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Anglophone Crisis: 'Separatists' Kill two Cops in Restive Region

Separatists killed two policemen in the restive English-speaking region of Cameroon, a day after an officer was shot dead there, the govern...

Separatists killed two policemen in the restive English-speaking region of Cameroon, a day after an officer was shot dead there, the government said.

Neither of the attacks has been claimed, but the authorities have been swift to blame the escalation on militants demanding that anglophone regions break away from the west African nation.

"Secessionist terrorists killed two gendarmes overnight in Bamenda," government spokesman Issa Tchiroma Bakary told AFP, adding that the attack was carried out "with combat weapons".

The two were on guard duty at the time, one of them outside a micro-loan bank, he said. The assailants fled with the policemen's guns, said Tchiroma, who is also minister for communications.

Bamenda is the chief town in the Northwest, one of two regions where unrest has broken out among Cameroon's anglophone minority.

On Monday, "suspected separatists" killed a gendarme in Jakiri, about 70 kilometres (45 miles) to the east, while he was pursuing men who attacked a school, according to a local official.

The officer found himself cut off and encircled by the attackers in a forest, the source said. French-speaking Cameroon has a large anglophone community which comprises about a fifth of its population of 22 million.
Two More Cops Killed 

Gathered mainly in two regions, many English speakers say they suffer economic inequality and discrimination at the hands of the francophone majority, particularly in education and justice.

On October 1, a breakaway movement issued a symbolic declaration of independence for their putative state of "Ambazonia," led by Sisiku Ayuk.

President Paul Biya fiercely opposes secession or a return to Cameroon's former federal structure. The agitation began at the end of 2016 but has met with a crackdown that has alarmed human-rights watchdogs.

At least 14 people have died in clashes, as well as five prisoners who were killed while trying to escape jail, according to a toll compiled by AFP.

International monitors, in contrast, say at least 20 and possibly 40 people have been killed in clashes since late September. The International Crisis Group (ICG) think tank last month accused Cameroon of embracing a policy of "murderous repression" that, it warned, could lead to an "armed uprising".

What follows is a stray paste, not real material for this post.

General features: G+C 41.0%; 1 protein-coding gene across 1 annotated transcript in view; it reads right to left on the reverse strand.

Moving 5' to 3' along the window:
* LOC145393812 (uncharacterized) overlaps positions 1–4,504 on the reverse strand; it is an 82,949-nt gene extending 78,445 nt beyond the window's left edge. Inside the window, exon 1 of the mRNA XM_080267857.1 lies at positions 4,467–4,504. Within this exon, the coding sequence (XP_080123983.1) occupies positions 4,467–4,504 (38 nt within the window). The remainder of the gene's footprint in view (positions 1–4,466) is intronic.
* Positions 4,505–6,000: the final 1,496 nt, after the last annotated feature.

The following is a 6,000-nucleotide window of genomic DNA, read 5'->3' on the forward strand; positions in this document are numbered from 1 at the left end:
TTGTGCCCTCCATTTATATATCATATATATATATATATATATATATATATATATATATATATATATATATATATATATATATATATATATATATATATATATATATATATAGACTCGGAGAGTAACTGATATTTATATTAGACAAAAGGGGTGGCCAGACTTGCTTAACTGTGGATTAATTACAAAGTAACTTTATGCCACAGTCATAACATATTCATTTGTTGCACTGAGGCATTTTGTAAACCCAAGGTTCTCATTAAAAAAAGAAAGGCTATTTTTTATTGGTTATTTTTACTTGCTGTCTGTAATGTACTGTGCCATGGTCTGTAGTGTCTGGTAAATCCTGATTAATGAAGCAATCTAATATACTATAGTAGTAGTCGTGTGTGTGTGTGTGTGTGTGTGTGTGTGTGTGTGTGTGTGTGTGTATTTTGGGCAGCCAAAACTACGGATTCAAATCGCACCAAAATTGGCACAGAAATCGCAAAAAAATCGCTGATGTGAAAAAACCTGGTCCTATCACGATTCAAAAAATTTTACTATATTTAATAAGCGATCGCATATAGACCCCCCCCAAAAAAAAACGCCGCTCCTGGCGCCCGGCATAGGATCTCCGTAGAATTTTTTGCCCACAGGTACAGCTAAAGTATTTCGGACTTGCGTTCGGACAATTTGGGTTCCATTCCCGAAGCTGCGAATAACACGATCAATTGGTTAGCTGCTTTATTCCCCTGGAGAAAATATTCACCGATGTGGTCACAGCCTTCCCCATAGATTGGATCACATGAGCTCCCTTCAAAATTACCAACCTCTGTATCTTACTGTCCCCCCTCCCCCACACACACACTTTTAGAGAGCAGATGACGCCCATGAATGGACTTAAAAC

The Biya government disputes the claimed death toll and has accused the ICG of being "an agency of destabilisation, in the pay of the secessionist movements."

On October 31, the UN High Commissioner for Refugees (UNHCR) said thousands of people had fled from the anglophone regions into neighbouring Nigeria, and the agency was bracing for an influx of up to 40,000.

Anglophone secessionists are being backed from abroad by social media outlets calling on the public to form self-defence groups to fight "the occupation forces" and to join protests.

So-called "dead city" demonstrations, in which all activities are supposed to stop, have been taking place on Mondays. Several businesses, as well as homes and schools, have been torched in previous weeks, in attacks usually attributed to separatists.

But there are also tensions within the anglophone movement, with those advocating a more moderate stance under pressure.

An anglophone leader who advocates federalism, Felix Agbor Nghongo, has been branded a "traitor" by secessionists and thrown out of a campaign group, the Cameroon Anglophone Civil Society Consortium (CACSC), which was outlawed in January.

His home in Manfe, in the southwest, was burned down last month after he had called for schools to reopen. In mid-October, the home of an anglophone legislator, Bernard Forju, was burned by a mob angered by the government's decision to send envoys to the region to seek what it called dialogue.

The anglophone minority in Cameroon is a legacy of the colonial period in Africa. France and Britain divided up the former German colony under League of Nations mandates after World War I.

A year after the French-ruled territory became independent in 1961, the southern part of British Cameroons was integrated into a federal system, scrapped 11 years later for a "united republic". - Daily Mail

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